I imagined what it would be like when the big one started school – how it would be an opportunity to really get to focus on the Mouse and spend some quality time together. I imagined slow walks to the park with her, play dates with some other overlooked siblings, and lazy days at home painting, playing games and doing puzzles.
And maybe the odd bit of TV.
What I had taken for granted is that I still have boring stuff to do, and ‘Sans sister’ to play with sometimes the only friends around to keep her company while Mummy gets on are inside a square box in the living room.
I had long forgotten about some of these shows, that have been rejected for their babyish tones by Tigs. Yes, poor Mouse had not yet had the joys of Andy’s dinosaurs, Mr Bloom’s marrows or Mr Tumble dressed as a Woman…until now.
I’m not sure what the Beeb bosses were thinking when they cast the perfect mother for Topsy and Tim as that one from Albert Square who was having it off with Max Branning and got bumped off with a nasty bang to the head. But, in a strange way, I kind of enjoy watching the perfect existence of the twins and co; it’s like Made in Chelsea for kids.
And I’m still wondering if that Welsh lady from ‘Let’s Play is Alex Jones’ twin sister? Or, is it Alex herself, in a pre-glossy One Show life?
I had totally forgotten about that sinking feeling when you realise you are enduring ‘Show me, show me’ for a painful second time and therefore clearly failing miserably at motherhood. It’s normally at this point the TV gets switched off and a pack of crayons appear as a desperate attempt to regain some parenting self-worth.
But on a positive note, I’m over the moon that that Granny Murray and the rest of her quite frankly, oddball friends have buggered off. 6 am starts are bad enough without that trauma. That truly was children’s TV at it’s worst.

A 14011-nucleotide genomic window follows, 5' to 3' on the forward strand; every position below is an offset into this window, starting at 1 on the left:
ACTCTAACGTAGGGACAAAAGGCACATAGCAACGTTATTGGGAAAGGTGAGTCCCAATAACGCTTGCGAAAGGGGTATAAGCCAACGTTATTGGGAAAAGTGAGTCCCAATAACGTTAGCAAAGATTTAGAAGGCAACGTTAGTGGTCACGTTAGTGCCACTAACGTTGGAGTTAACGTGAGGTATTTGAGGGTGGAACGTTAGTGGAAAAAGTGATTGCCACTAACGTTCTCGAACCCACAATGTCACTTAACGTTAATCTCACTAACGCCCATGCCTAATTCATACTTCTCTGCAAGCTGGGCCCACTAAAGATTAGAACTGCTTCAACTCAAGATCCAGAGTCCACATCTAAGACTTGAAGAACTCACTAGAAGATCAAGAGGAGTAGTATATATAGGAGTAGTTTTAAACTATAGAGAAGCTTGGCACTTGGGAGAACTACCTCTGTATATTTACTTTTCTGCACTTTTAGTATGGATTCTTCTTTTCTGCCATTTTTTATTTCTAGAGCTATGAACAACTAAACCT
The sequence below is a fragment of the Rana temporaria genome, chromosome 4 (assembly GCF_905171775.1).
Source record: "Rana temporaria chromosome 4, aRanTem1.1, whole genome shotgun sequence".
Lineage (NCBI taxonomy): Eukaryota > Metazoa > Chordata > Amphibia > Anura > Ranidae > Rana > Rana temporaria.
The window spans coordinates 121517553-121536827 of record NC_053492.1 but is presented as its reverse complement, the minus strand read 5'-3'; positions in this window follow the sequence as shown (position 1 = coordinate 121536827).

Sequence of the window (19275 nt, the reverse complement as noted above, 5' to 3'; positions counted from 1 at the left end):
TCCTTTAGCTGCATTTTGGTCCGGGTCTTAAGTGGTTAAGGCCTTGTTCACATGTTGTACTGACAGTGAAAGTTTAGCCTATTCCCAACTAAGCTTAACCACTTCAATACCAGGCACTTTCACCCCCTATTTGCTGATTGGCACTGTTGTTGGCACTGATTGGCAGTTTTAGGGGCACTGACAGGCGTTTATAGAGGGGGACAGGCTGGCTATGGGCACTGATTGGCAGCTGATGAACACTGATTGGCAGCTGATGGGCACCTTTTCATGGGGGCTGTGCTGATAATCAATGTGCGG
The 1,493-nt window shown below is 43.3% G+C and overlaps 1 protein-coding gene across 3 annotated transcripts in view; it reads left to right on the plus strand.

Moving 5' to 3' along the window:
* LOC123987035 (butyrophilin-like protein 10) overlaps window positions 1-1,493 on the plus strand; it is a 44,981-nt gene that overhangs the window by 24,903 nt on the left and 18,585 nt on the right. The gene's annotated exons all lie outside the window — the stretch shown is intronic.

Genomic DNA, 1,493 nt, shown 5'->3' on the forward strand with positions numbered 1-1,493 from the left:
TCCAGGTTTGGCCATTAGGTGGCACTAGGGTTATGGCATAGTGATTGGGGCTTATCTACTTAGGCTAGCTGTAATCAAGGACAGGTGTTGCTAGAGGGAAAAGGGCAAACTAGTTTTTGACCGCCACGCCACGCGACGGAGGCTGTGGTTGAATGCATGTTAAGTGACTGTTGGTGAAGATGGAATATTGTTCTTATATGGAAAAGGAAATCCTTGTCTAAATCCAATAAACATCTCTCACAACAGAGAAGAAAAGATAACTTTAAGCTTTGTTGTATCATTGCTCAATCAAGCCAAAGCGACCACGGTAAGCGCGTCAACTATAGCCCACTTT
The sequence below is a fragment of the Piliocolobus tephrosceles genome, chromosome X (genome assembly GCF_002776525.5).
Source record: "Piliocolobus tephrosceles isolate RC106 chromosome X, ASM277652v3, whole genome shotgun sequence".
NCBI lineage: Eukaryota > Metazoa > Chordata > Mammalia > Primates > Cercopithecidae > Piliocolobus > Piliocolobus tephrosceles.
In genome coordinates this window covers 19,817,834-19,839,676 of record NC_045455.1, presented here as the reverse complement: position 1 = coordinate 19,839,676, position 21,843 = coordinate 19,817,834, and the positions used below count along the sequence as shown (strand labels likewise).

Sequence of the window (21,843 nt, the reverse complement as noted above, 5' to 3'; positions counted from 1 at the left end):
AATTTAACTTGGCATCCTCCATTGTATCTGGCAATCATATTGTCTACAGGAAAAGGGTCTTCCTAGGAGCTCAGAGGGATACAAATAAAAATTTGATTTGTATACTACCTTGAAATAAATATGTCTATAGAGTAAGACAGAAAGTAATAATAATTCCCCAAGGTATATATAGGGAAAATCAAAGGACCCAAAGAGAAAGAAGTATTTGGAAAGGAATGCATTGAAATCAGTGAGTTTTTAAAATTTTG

Kids TV has certainly gone through some evolution in our house. There was a day that Tigs would literally beg us for more Bing, and our toyboxes were overflowing with the never ending toy range fuelled by the CBeebies marketing crew.
But then there was a sudden turn of events. Rejected for it’s immaturity, we were overjoyed to discover a whole new channel of Nickelodeon Junior. I’m ashamed to say I was actually quite into Paw Patrol initially. Those Pups are pretty cool (if somewhat Geographically confused, with their English accents but American emergency services gear).
Peppa Pig however has always been one I’m a bit sceptical of. As a friend once pointed out, how can a kids TV show be so popular when the main character looks like a talking cock & balls? Now that’s a mental image you can never unsee, and you’ll be sniggering at every home baked phallic Peppa Pig birthday cake you ever see popping up on your social news feed forever more.
We soon moved on to the Disney film phase. The joy was short lived and the obsessive compulsive princess obsession soon drove us to the brink. (Apart from the Cinderella movie, I’m always obliged to kick back and chill with Robb Stark for a couple of hours).
Thanks to the movement towards on demand TV, Peppa, The Pups and what I’ll only describe as ‘Princess drivel’ has had me running for the hills / park / garden / TV free zone of the house. We are no screen-free-family by any means, but TV has it’s time and place at our place. And that doesn’t include ‘all day every day’, mainly for selfish reasons and retention of my sanity. TV time has mainly been reserved for the 6a.m. graveyard shift, the post park zone out, and the ‘Please let Mummy cook in peace‘ time windows.
Yet here we are, somehow back in time to the initial excitement of hearing our tot mumbling ‘Hello, Mr. Tumble’ in the cutest voice ever. Back where it all began, four years ago.
We’re rummaging through the bottom of the toy boxes and dusting off a rather dusty Iggle Piggle and tatty old Woolly ‘It’s only a toy spider’ and I’m kind of sad I sold that Mr Tumble rucksack on eBay for fifty pence. They are like old friends, so familiar to me yet so new to her (in the absence of her sister the telly dictator). Yes, it’s time to appreciate this stage before I blink and it’s over again, and this time for ever.
And then she’ll want that offensive pig back on.